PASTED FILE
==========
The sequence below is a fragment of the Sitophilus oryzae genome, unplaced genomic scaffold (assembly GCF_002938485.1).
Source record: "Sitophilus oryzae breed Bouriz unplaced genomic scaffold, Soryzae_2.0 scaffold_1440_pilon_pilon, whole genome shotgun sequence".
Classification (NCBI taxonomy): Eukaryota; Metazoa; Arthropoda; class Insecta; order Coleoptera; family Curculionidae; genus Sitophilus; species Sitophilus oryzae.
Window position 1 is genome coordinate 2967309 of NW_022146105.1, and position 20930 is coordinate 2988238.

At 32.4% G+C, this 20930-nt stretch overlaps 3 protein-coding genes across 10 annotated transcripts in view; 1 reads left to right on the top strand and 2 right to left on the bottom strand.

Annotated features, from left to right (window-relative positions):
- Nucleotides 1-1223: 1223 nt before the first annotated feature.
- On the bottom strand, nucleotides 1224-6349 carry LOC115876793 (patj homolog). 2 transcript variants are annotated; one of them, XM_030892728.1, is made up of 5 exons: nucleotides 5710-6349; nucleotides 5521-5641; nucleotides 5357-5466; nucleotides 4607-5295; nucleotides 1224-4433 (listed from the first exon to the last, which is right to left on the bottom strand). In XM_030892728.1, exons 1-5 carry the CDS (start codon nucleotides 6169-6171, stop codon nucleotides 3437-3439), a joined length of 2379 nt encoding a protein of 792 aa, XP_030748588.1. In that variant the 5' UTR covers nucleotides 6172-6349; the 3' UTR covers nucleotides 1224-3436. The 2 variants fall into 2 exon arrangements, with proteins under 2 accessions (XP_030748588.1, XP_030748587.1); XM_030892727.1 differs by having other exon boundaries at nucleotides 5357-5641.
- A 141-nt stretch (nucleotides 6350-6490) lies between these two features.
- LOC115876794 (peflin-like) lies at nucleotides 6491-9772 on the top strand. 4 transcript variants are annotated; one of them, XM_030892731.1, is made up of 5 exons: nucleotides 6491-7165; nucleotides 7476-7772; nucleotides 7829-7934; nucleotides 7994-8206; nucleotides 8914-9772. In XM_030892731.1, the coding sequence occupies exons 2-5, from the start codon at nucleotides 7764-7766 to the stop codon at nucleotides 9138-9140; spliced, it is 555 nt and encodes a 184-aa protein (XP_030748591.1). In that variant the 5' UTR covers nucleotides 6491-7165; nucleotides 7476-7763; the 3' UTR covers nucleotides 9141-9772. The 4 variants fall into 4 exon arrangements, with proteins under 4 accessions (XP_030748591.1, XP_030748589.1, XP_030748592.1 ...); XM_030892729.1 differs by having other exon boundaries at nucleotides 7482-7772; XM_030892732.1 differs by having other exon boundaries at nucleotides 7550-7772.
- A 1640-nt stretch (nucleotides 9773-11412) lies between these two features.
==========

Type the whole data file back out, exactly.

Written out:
The sequence below is a fragment of the Sitophilus oryzae genome, unplaced genomic scaffold (assembly GCF_002938485.1).
Source record: "Sitophilus oryzae breed Bouriz unplaced genomic scaffold, Soryzae_2.0 scaffold_1440_pilon_pilon, whole genome shotgun sequence".
Classification (NCBI taxonomy): Eukaryota; Metazoa; Arthropoda; class Insecta; order Coleoptera; family Curculionidae; genus Sitophilus; species Sitophilus oryzae.
Window position 1 is genome coordinate 2967309 of NW_022146105.1, and position 20930 is coordinate 2988238.

At 32.4% G+C, this 20930-nt stretch overlaps 3 protein-coding genes across 10 annotated transcripts in view; 1 reads left to right on the top strand and 2 right to left on the bottom strand.

Annotated features, from left to right (window-relative positions):
- Nucleotides 1-1223: 1223 nt before the first annotated feature.
- On the bottom strand, nucleotides 1224-6349 carry LOC115876793 (patj homolog). 2 transcript variants are annotated; one of them, XM_030892728.1, is made up of 5 exons: nucleotides 5710-6349; nucleotides 5521-5641; nucleotides 5357-5466; nucleotides 4607-5295; nucleotides 1224-4433 (listed from the first exon to the last, which is right to left on the bottom strand). In XM_030892728.1, exons 1-5 carry the CDS (start codon nucleotides 6169-6171, stop codon nucleotides 3437-3439), a joined length of 2379 nt encoding a protein of 792 aa, XP_030748588.1. In that variant the 5' UTR covers nucleotides 6172-6349; the 3' UTR covers nucleotides 1224-3436. The 2 variants fall into 2 exon arrangements, with proteins under 2 accessions (XP_030748588.1, XP_030748587.1); XM_030892727.1 differs by having other exon boundaries at nucleotides 5357-5641.
- A 141-nt stretch (nucleotides 6350-6490) lies between these two features.
- LOC115876794 (peflin-like) lies at nucleotides 6491-9772 on the top strand. 4 transcript variants are annotated; one of them, XM_030892731.1, is made up of 5 exons: nucleotides 6491-7165; nucleotides 7476-7772; nucleotides 7829-7934; nucleotides 7994-8206; nucleotides 8914-9772. In XM_030892731.1, the coding sequence occupies exons 2-5, from the start codon at nucleotides 7764-7766 to the stop codon at nucleotides 9138-9140; spliced, it is 555 nt and encodes a 184-aa protein (XP_030748591.1). In that variant the 5' UTR covers nucleotides 6491-7165; nucleotides 7476-7763; the 3' UTR covers nucleotides 9141-9772. The 4 variants fall into 4 exon arrangements, with proteins under 4 accessions (XP_030748591.1, XP_030748589.1, XP_030748592.1 ...); XM_030892729.1 differs by having other exon boundaries at nucleotides 7482-7772; XM_030892732.1 differs by having other exon boundaries at nucleotides 7550-7772.
- A 1640-nt stretch (nucleotides 9773-11412) lies between these two features.